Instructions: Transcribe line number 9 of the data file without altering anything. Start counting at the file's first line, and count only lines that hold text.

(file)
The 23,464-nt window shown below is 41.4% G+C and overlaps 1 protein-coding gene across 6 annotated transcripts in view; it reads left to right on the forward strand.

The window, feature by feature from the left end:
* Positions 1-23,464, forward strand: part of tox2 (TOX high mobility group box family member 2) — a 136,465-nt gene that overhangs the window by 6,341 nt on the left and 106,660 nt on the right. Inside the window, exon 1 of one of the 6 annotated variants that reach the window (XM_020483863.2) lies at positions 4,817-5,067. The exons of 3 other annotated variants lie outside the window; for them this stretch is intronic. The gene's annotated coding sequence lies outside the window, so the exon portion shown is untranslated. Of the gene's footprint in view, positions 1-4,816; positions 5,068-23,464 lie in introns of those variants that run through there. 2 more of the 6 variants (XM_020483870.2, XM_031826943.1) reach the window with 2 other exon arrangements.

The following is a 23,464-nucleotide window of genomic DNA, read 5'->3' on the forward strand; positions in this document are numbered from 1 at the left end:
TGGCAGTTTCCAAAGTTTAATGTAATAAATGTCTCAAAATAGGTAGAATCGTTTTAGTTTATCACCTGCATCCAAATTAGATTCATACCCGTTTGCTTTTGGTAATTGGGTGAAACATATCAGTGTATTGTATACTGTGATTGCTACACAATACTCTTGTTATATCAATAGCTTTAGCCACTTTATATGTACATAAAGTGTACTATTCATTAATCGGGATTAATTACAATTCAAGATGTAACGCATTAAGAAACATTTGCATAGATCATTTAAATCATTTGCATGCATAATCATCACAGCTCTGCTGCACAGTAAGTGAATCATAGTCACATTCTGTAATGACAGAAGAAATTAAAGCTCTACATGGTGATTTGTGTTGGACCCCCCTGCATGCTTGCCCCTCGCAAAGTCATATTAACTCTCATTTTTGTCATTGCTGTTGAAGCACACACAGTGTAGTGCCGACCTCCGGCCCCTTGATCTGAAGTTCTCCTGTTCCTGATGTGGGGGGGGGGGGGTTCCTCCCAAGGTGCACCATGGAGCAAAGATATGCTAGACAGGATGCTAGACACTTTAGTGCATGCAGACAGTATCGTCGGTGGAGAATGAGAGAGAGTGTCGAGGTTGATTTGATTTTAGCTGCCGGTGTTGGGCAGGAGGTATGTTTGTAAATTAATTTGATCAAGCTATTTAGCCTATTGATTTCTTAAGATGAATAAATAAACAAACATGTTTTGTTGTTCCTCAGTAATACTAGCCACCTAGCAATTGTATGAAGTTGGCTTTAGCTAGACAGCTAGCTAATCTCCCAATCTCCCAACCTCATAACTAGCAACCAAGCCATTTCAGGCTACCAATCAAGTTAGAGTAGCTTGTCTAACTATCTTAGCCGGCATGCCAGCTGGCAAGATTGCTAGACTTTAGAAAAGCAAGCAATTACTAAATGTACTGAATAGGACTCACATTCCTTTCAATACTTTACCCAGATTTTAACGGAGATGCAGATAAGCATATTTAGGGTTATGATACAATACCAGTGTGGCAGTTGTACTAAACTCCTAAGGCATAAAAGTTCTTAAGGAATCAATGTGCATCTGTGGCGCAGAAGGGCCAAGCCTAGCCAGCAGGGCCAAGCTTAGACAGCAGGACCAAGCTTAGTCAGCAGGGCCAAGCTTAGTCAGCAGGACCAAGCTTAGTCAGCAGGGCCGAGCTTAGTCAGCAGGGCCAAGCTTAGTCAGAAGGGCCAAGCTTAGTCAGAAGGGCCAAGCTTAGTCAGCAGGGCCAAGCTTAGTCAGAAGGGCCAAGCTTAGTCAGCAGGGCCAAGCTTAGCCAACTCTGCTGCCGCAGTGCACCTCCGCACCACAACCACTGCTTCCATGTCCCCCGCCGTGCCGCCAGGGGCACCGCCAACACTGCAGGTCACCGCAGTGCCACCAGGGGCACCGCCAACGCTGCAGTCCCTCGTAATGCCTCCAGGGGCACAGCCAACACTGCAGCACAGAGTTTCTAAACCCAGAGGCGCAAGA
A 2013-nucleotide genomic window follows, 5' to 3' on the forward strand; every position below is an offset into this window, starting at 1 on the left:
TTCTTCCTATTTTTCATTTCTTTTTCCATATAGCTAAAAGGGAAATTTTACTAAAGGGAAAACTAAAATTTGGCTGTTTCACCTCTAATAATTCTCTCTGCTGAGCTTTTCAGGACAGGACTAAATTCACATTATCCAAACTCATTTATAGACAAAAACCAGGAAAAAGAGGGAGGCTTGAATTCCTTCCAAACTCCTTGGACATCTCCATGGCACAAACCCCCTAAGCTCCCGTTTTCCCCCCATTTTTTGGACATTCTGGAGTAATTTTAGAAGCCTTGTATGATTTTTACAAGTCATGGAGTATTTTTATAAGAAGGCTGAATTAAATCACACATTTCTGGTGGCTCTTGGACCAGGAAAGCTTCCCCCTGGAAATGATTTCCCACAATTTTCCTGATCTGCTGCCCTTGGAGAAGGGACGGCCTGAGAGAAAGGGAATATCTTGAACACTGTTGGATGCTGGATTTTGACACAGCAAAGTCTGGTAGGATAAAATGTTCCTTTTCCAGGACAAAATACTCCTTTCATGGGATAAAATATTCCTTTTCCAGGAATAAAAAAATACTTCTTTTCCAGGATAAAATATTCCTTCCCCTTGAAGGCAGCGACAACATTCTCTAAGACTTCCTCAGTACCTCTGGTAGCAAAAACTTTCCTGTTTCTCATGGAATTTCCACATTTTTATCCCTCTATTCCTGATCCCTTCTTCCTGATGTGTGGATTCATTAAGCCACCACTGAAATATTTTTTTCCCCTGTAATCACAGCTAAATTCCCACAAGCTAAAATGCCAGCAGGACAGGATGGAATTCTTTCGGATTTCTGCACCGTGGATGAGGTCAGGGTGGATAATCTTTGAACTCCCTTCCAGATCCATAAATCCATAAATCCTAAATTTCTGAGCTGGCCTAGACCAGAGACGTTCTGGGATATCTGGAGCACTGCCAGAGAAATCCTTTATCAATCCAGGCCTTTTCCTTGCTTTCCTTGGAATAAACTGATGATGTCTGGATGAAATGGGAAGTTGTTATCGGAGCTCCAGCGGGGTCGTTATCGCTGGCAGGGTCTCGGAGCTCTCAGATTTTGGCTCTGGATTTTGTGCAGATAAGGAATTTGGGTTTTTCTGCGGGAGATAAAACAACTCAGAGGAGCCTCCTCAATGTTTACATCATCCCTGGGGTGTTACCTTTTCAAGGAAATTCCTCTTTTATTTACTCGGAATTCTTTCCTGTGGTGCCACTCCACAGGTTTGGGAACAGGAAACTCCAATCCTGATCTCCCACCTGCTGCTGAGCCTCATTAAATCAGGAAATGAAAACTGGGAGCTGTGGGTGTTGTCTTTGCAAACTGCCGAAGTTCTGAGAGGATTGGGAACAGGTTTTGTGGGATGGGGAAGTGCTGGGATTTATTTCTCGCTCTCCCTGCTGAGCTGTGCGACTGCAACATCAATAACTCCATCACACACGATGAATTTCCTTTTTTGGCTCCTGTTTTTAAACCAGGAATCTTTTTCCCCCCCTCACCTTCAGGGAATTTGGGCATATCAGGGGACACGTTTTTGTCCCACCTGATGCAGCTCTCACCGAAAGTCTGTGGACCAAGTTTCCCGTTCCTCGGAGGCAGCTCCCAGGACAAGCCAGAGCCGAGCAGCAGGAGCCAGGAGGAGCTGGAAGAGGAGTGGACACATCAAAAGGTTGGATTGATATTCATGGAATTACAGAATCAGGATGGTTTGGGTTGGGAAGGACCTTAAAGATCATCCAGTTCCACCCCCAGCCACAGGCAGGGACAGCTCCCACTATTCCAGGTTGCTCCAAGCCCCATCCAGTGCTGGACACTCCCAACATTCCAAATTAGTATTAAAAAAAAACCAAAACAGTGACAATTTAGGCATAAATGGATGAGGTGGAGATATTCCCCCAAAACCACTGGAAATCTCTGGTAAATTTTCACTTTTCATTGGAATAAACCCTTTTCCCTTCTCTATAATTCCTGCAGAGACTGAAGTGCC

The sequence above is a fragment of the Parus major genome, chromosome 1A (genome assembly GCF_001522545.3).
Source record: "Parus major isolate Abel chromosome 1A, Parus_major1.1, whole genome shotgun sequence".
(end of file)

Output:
Source record: "Parus major isolate Abel chromosome 1A, Parus_major1.1, whole genome shotgun sequence".